This Folding Stool contains no metal. No screws, nails, or staples were used. Everything is held together with glue and 1/4" dowel pegs. All of the material is poplar. All of the movable joints pivot on 5/8" diameter dowels.
When it's unfolded for use, the stool stands approximately 15 3/8" high, and the seat is 14" wide by 11" deep.
When it's folded (as in the lower-right image above) the stool is 18" long, 14" wide, and 3" thick.
The stool is intended for sitting only. DO NOT attempt to stand on this stool. Though it's pretty strong, the stool has limited side-to-side strength or stability. But it makes a convenient place to sit on while working in the garage, small shop, washroom, or even a campsite. Best of all, it can be folded easily and stored in a small space.
I chose to apply no finish because my stool was built to serve a strictly utilitarian function: it's used in a shop where it gets knocked around. But you might choose to apply a finish. If you do, oil or stain should be preferred over paint since the parts rub together at the pivot points, possibly causing a surface finish such as paint to become marred or even rub off.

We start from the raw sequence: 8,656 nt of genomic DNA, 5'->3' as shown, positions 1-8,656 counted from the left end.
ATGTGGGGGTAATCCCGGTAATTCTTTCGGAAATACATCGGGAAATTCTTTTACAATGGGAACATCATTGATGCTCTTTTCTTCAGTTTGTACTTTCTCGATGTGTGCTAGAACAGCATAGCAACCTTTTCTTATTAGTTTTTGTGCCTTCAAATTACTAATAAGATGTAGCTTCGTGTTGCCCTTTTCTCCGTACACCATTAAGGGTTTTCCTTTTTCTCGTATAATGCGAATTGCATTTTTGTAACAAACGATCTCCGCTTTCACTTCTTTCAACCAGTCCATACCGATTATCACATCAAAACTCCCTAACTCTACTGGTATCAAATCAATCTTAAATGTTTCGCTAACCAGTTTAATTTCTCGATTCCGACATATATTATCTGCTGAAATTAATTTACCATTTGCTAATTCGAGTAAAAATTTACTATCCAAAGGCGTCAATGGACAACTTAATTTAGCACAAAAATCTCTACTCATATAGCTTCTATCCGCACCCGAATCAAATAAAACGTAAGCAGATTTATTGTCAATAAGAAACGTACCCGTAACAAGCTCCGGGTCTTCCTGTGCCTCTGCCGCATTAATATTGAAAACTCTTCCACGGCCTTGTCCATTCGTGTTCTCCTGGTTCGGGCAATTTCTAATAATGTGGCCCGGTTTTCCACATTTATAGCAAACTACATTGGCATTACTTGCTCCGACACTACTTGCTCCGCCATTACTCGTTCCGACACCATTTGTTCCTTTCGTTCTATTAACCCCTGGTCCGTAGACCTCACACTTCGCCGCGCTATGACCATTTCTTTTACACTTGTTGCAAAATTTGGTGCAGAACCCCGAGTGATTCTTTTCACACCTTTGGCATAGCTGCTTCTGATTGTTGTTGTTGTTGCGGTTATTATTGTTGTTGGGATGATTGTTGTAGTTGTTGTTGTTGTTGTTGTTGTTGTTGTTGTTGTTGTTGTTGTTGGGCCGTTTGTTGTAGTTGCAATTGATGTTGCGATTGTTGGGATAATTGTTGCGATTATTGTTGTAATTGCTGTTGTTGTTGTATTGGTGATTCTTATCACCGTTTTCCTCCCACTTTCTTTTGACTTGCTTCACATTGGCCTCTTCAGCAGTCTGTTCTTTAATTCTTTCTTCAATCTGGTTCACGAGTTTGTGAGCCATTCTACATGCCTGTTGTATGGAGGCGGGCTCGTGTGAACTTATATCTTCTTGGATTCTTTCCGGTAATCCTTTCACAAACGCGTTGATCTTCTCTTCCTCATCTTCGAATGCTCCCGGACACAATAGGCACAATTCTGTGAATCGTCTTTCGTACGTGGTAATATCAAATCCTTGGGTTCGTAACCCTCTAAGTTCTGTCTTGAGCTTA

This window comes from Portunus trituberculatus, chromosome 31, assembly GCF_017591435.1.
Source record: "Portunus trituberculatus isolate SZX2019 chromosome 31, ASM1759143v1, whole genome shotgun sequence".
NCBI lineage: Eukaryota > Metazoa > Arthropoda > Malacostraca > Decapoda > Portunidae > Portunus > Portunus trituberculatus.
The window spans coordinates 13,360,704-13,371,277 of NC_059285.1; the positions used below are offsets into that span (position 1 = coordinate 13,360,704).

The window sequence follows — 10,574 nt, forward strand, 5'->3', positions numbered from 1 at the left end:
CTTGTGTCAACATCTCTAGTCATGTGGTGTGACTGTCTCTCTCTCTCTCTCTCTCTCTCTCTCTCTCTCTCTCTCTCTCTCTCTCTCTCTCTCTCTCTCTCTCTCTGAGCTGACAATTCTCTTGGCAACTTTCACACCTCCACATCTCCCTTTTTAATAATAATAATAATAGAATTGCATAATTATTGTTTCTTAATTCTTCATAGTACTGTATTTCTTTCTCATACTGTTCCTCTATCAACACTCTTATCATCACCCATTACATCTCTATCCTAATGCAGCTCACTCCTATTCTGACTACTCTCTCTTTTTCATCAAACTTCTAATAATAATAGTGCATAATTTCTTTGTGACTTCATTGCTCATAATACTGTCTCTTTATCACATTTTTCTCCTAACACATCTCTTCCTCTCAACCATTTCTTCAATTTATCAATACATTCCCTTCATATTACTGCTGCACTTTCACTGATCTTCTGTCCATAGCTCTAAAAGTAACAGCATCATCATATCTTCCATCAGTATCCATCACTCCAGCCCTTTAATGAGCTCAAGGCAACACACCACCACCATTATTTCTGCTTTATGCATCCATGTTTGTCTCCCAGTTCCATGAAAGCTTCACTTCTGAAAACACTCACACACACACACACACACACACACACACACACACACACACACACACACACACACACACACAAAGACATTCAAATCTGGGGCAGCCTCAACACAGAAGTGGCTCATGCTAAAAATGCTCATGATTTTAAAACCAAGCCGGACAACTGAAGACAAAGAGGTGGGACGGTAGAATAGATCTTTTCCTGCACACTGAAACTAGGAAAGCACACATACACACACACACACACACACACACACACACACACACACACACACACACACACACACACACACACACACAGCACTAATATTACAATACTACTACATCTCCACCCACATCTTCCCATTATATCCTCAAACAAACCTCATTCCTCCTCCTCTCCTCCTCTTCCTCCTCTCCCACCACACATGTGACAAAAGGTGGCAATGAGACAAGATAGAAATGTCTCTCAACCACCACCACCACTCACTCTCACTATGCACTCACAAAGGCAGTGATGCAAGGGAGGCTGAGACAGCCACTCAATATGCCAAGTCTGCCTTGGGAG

Download a complete set of drawings and instructions so that you can build your own version of the folding stool:
Click Here for the Downloadable ZIP file (1.41MB): Folding_Stool.zip
Other References for a Similar Folding Stool
I didn't originate the design of the Folding Stool. There are several examples of it on YouTube. Some of the best examples were created by Steve Ramsey, a very popular woodworker on YouTube.
I built the folding stool twice. But I was unhappy with the size of the first version, so my second version is slightly larger. And, it's larger than the design that Steve Ramsey presents in the links below. So don't get his information confused with the information in the link provided above.
Steve Ramsey's smaller version of the Folding Stool on YouTube:
Steve Ramsey's first Folding Stool YouTube video (the video he says he always hated):